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Molasses war

Minister of Agriculture Dr. David Estwick

Absolute rubbish!

That is how Minister of Agriculture Dr. David Estwick today described suggestions appearing in the press today by Opposition Barbados Labour Party candidate for St. James Central, Kerrie Symmonds, that Government’s proposal to construct three new molasses tanks at the Bridgetown Port for $12 million, was unacceptable squandermania.

Symmonds was quoted as saying that Williams Industries Limited had submitted a proposal to rebuild one tank and repair the other two at a cost of $2.9 million.

“This is absolute rubbish and an unbridled attempt to misrepresent the Williams proposal and to mislead the public,” Estwick told a press conference at his Graeme Hall, Christ Church offices.

In seeking to put the record straight, he first read a letter sent from Williams Industries to Prime Minister Freundel Stuart and forwarded to him regarding the state of the three existing tanks.

“At present, the molasses storage tanks at the Bridgetown Port have deteriorated to the point where they will soon be unserviceable and the day that this happens, the Barbados rum industry will have to shut down,” Estwick quoted the document as saying.

He then went on to note that Williams Industries had proposed two options to the Barbados Agricultural Management Company Limited.

“In both options, the capital support cost to construct a 12,000 metric tonne capacity steel tank is $3,995 or $4 million. The breakdown or the capital up-front cost is as follows. (i) Construction cost — $3.4 million, VAT cost at 17.5 per cent: $595,000; total cost:$3,995 or $4 million. (ii) Long term dollar maintenance charges of $30,000 per year, plus the cost of the materials,” explained the minister of agriculture.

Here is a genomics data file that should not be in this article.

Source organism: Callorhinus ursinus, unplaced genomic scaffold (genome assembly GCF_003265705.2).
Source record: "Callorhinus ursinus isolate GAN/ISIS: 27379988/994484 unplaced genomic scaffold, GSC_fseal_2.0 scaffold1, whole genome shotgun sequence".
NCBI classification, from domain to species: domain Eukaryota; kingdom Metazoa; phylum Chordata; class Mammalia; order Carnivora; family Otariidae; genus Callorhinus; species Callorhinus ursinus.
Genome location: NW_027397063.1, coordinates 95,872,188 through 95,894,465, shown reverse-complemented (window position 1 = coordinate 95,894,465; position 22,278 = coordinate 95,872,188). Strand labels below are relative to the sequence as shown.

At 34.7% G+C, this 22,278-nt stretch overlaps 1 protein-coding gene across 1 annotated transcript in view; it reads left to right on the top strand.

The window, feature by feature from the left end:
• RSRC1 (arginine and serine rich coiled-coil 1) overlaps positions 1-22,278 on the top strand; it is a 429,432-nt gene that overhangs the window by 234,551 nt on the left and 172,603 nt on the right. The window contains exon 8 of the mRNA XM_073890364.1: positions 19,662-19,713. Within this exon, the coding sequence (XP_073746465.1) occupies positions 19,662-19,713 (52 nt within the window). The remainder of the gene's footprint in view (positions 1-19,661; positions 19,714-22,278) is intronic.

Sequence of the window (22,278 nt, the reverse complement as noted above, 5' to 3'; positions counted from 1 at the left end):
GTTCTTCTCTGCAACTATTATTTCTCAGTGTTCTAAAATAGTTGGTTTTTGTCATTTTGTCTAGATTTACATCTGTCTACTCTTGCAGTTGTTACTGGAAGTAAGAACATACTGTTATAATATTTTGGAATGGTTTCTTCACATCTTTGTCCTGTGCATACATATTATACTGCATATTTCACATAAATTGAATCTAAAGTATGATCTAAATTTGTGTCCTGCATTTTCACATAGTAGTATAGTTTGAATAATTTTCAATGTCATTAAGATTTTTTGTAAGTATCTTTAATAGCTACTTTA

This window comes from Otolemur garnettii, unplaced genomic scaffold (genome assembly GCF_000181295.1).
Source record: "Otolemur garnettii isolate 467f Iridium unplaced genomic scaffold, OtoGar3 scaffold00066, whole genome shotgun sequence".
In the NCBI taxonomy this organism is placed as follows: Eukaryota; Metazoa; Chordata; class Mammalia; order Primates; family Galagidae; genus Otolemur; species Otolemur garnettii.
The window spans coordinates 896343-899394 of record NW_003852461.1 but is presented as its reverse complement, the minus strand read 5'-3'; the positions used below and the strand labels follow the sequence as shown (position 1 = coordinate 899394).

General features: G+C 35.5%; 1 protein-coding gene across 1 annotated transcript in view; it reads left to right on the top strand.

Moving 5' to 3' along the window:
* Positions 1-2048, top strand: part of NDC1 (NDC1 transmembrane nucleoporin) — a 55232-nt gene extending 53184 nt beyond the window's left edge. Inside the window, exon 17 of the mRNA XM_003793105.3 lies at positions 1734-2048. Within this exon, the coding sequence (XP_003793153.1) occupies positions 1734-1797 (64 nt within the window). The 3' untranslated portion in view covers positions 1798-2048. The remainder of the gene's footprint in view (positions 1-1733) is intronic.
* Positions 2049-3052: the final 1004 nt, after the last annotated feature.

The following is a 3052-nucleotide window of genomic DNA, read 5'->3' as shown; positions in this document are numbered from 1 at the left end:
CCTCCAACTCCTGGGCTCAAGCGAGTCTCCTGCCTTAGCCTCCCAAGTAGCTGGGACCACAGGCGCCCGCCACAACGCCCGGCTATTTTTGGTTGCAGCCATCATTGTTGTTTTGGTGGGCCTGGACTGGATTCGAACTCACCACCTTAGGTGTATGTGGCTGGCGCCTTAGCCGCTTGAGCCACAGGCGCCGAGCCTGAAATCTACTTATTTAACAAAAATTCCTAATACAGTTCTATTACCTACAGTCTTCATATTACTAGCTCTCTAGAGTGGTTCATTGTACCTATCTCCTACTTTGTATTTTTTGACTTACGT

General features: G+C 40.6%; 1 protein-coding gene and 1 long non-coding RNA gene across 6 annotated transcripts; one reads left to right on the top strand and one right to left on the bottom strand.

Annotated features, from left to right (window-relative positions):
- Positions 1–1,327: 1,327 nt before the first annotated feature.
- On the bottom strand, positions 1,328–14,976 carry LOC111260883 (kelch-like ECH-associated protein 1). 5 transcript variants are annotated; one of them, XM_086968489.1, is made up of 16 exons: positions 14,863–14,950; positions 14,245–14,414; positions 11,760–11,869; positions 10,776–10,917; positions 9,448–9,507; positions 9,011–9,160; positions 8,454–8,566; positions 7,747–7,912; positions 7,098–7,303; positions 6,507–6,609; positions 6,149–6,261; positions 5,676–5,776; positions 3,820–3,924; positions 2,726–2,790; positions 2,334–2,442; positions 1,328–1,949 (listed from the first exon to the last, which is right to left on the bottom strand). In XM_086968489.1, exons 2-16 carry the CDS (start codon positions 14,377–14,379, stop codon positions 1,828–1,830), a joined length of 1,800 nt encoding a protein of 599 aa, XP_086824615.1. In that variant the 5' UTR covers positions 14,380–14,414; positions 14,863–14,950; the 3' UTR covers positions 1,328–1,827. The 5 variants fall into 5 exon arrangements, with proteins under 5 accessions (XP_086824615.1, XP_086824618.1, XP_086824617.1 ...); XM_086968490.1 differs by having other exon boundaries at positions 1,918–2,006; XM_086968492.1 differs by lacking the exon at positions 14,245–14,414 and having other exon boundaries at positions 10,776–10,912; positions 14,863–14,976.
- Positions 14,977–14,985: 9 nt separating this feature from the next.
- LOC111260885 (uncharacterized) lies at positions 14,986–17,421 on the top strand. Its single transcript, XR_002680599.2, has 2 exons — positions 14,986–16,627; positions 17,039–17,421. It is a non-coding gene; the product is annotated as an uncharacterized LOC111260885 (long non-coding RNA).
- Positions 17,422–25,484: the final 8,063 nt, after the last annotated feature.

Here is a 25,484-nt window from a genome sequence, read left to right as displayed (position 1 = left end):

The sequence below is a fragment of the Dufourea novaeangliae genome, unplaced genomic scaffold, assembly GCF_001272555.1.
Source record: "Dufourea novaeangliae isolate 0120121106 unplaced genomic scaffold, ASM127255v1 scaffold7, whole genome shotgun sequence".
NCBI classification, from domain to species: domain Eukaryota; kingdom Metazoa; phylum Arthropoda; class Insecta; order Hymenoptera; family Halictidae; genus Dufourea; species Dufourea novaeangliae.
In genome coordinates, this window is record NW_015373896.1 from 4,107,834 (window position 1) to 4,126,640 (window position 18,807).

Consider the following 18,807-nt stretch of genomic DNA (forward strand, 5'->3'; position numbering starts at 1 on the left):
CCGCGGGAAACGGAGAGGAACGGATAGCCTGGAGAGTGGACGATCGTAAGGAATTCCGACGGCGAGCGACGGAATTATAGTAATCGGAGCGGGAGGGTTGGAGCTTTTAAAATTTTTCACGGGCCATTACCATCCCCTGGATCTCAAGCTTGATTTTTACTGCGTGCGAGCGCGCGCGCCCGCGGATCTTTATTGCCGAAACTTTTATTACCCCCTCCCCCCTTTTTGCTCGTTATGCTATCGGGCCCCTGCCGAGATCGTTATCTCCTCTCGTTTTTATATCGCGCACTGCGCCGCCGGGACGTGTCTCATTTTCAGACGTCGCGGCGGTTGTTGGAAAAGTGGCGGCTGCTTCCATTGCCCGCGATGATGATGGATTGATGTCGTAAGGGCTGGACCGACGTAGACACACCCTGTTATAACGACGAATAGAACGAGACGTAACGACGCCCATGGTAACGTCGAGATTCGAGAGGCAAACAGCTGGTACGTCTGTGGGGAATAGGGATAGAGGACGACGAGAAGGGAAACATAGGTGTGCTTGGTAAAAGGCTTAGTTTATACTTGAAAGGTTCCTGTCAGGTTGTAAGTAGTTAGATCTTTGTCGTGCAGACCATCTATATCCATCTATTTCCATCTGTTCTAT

Estwick also told reporters that Williams Industries had submitted two financing models. He said that option 1 dealt with up-front capital cost to build one 12,000 metric tonne capacity steel tank for $4 million, which the company proposed to design, build and transfer to the BADMC at the end of the construction, and that the corporation would pay Williams $30,000 in maintenance costs per year and the cost of the maintenance material.

The minister said too, that the other option called for an up-front capital cost of $4 million in which Williams Industries would design, build, finance and operate the tanks for 10 years. Under that proposal, the Barbados Agricultural Marketing Corporation would pay Williams $1.5 million on transfer back to the BAMC.

“What is incredible here, is that in both options, the Williams Industries proposal bears no resemblance to what was said to Barbadians by Mr Symmonds,” insisted Estwick.

“He was either misled or never read the Williams proposal, either read the options and did not understand them, or he was delusional and confused by the simple English used, or he intended to mislead the public.”

The Cabinet minister also cited the submission by construction firm Preconco, which had proposed to construct three tanks, given their state of disrepair.

“Given this data, the BAMC with the support of the ministry, chose to build a new molasses storage facility comprising three new concrete tanks to protect the rum industry,” stated Estwick.

He pointed out that the government had decided to build three concrete tanks for $12 million with a VAT waiver, zero to negligible maintenance costs with a life span of 70 to 90 years, while rejecting the less expensive Williams proposal to construct steel tanks for $4 million, but which would only last for between 20 and 30 years. (EJ)

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